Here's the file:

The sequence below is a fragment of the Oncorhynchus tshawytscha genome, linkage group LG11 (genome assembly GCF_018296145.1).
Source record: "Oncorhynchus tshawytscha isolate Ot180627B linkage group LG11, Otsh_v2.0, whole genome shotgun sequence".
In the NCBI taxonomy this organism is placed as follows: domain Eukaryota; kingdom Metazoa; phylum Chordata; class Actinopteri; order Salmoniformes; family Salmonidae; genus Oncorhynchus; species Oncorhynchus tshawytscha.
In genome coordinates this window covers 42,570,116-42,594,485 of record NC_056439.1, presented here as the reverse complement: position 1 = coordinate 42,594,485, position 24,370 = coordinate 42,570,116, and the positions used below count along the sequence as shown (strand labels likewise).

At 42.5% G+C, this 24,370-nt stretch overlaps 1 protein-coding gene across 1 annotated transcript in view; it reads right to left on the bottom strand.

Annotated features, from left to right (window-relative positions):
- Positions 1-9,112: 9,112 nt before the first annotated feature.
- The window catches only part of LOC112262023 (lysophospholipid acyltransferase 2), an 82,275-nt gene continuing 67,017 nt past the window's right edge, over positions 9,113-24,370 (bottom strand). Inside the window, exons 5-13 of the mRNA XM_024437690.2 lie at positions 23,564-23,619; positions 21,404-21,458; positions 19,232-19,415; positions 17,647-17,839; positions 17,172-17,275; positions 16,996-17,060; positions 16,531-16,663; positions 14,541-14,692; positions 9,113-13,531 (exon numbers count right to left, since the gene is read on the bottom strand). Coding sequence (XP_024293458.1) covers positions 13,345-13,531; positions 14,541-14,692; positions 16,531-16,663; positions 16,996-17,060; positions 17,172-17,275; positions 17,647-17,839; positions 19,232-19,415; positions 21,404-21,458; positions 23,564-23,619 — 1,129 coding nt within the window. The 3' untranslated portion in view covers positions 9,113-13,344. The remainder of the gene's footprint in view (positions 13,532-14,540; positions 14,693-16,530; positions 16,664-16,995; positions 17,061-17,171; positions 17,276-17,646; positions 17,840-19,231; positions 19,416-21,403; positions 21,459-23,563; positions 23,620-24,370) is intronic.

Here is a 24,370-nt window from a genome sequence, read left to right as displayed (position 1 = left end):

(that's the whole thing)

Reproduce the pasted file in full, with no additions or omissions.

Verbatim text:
The sequence below is a fragment of the Oncorhynchus tshawytscha genome, linkage group LG11 (genome assembly GCF_018296145.1).
Source record: "Oncorhynchus tshawytscha isolate Ot180627B linkage group LG11, Otsh_v2.0, whole genome shotgun sequence".
In the NCBI taxonomy this organism is placed as follows: domain Eukaryota; kingdom Metazoa; phylum Chordata; class Actinopteri; order Salmoniformes; family Salmonidae; genus Oncorhynchus; species Oncorhynchus tshawytscha.
In genome coordinates this window covers 42,570,116-42,594,485 of record NC_056439.1, presented here as the reverse complement: position 1 = coordinate 42,594,485, position 24,370 = coordinate 42,570,116, and the positions used below count along the sequence as shown (strand labels likewise).

At 42.5% G+C, this 24,370-nt stretch overlaps 1 protein-coding gene across 1 annotated transcript in view; it reads right to left on the bottom strand.

Annotated features, from left to right (window-relative positions):
- Positions 1-9,112: 9,112 nt before the first annotated feature.
- The window catches only part of LOC112262023 (lysophospholipid acyltransferase 2), an 82,275-nt gene continuing 67,017 nt past the window's right edge, over positions 9,113-24,370 (bottom strand). Inside the window, exons 5-13 of the mRNA XM_024437690.2 lie at positions 23,564-23,619; positions 21,404-21,458; positions 19,232-19,415; positions 17,647-17,839; positions 17,172-17,275; positions 16,996-17,060; positions 16,531-16,663; positions 14,541-14,692; positions 9,113-13,531 (exon numbers count right to left, since the gene is read on the bottom strand). Coding sequence (XP_024293458.1) covers positions 13,345-13,531; positions 14,541-14,692; positions 16,531-16,663; positions 16,996-17,060; positions 17,172-17,275; positions 17,647-17,839; positions 19,232-19,415; positions 21,404-21,458; positions 23,564-23,619 — 1,129 coding nt within the window. The 3' untranslated portion in view covers positions 9,113-13,344. The remainder of the gene's footprint in view (positions 13,532-14,540; positions 14,693-16,530; positions 16,664-16,995; positions 17,061-17,171; positions 17,276-17,646; positions 17,840-19,231; positions 19,416-21,403; positions 21,459-23,563; positions 23,620-24,370) is intronic.

Here is a 24,370-nt window from a genome sequence, read left to right as displayed (position 1 = left end):